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Staging for oral cancer - frequently asked questions

Patient information A-Z

What is the problem?

You have recently been diagnosed as suffering from oral cancer. When deciding which treatment is best for you, your doctors will ‘stage’ your cancer. This leaflet tells you what is involved in that staging process and why it is important for your care.

What is staging?

Staging is the way your disease is measured. Three aspects are important:

  • The size of the cancer inside your mouth (T stage). This is often referred to as ‘the primary’.
  • Whether there has been any spread of the cancer to the lymph glands in your neck (N stage). These are often referred to as ‘secondaries’.
  • Whether there has been any spread of the cancer to other parts of your body (M stage). This form of spread is unusual in oral cancer.

This forms the basis of a classification known as a ‘TNM’ staging.

Why have staging?

Your treatment depends on the stage of your disease. Studies have shown that the more accurate your staging, the better we can tailor your care and so give you the most suitable treatment. Staging also forms a common language between health care professionals looking after you.

How is staging done?

There are two main ways in which your cancer is staged.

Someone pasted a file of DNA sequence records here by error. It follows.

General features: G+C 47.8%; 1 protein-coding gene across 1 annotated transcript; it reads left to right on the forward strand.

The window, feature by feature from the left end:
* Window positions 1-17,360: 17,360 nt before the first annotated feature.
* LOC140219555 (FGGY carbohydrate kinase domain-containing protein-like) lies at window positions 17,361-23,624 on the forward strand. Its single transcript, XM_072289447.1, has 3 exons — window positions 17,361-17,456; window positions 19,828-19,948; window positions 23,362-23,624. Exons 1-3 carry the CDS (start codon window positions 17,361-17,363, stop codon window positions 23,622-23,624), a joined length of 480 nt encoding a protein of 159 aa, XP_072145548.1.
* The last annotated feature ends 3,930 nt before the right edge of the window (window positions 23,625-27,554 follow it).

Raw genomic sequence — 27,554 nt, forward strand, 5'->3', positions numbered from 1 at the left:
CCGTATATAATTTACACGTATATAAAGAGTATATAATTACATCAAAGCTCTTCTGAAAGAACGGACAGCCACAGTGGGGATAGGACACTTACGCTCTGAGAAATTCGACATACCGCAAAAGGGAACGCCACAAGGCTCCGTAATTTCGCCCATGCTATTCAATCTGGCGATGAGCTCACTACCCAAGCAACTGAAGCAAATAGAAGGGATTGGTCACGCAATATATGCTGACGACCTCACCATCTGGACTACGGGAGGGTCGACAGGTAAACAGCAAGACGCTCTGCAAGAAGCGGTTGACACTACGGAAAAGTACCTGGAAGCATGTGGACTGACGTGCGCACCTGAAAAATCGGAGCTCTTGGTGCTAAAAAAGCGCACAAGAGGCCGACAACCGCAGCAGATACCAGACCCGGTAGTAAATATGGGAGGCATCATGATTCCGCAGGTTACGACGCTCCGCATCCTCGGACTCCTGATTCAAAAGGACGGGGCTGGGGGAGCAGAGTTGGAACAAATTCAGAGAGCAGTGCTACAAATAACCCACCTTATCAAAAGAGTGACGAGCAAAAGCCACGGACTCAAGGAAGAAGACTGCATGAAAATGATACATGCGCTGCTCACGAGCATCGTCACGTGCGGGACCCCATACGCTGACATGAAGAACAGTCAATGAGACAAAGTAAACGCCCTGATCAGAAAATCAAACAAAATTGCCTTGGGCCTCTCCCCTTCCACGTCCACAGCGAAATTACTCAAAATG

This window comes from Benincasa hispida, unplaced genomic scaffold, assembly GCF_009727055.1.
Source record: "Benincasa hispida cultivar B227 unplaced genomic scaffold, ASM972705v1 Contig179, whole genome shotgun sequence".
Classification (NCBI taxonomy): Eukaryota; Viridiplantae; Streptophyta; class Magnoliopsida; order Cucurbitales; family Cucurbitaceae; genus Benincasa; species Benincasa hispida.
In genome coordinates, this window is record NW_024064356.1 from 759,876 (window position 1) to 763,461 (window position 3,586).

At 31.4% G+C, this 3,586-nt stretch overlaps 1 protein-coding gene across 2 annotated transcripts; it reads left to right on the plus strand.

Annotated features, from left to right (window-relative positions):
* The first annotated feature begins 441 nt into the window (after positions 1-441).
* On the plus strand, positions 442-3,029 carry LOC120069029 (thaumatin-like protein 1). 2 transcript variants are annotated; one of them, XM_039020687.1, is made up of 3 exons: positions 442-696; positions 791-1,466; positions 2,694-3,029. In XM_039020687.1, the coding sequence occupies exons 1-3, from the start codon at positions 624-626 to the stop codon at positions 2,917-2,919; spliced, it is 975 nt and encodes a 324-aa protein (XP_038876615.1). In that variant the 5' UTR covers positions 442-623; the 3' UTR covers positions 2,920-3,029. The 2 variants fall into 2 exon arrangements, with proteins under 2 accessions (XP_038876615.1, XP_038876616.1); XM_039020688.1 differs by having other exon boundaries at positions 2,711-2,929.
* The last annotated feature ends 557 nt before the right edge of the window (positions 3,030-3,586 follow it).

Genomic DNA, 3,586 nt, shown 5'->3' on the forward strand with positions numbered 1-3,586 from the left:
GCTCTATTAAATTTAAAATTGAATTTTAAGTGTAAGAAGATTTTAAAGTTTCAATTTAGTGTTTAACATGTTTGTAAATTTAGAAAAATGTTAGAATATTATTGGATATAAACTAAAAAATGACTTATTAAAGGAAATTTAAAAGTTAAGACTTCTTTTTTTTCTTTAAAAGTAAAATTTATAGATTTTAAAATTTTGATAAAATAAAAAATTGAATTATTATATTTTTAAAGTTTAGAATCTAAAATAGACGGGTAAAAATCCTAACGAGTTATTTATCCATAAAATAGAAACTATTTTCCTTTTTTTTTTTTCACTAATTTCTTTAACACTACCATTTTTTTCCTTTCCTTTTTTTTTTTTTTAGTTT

Clinical examination – we can tell quite a lot about your cancer simply by looking at it and feeling it. Sometimes this can be done whilst you are awake, but sometimes it may be necessary for you to have a short general anaesthetic (this is where you are asleep during the procedure) to allow a further assessment. If you have a general anaesthetic, we will also to take a good look at the other areas of your head and neck to make sure that there are no other problems.

Radiological - Scans of your head, neck and chest are is usually carried out (for example CT or MRI scan). These specialised scans which look at your head, neck and other parts of your body in detail will provide important extra information.

Other x-rays, an OPG (which is an x-ray of your teeth / mouth) may be arranged depending on the site of your oral cancer.

What will happen after staging?

Your staging represents a detailed description of your cancer. It helps us to decide the most appropriate type of treatment for you.

Once your staging investigations have taken place you will be reviewed by the head and neck team. The results of the investigation will be discussed with you and a decision will be made on which treatment is best.

Asking questions

At all times, everybody in the team will do all they can to answer your questions as clearly and accurately as possible. It may be a frightening time for you. Please bring relatives and friends to clinic appointments with you, perhaps writing down questions to ask. If you are not sure that you have understood the answer to any question, please ask again.

For more information:

Department of Oral and Maxillofacial Surgery (opens in a new tab)

Addenbrooke’s Hospital, Cambridge University Hospitals NHS Foundation Trust, Hills Road, Cambridge, CB2 2QQ

Tel: 01223 216635

Adapted from:

We are smoke-free

Smoking is not allowed anywhere on the hospital campus. For advice and support in quitting, contact your GP or the free NHS stop smoking helpline on 0800 169 0 169.

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Contact us

Cambridge University Hospitals
NHS Foundation Trust
Hills Road, Cambridge

Telephone +44 (0)1223 245151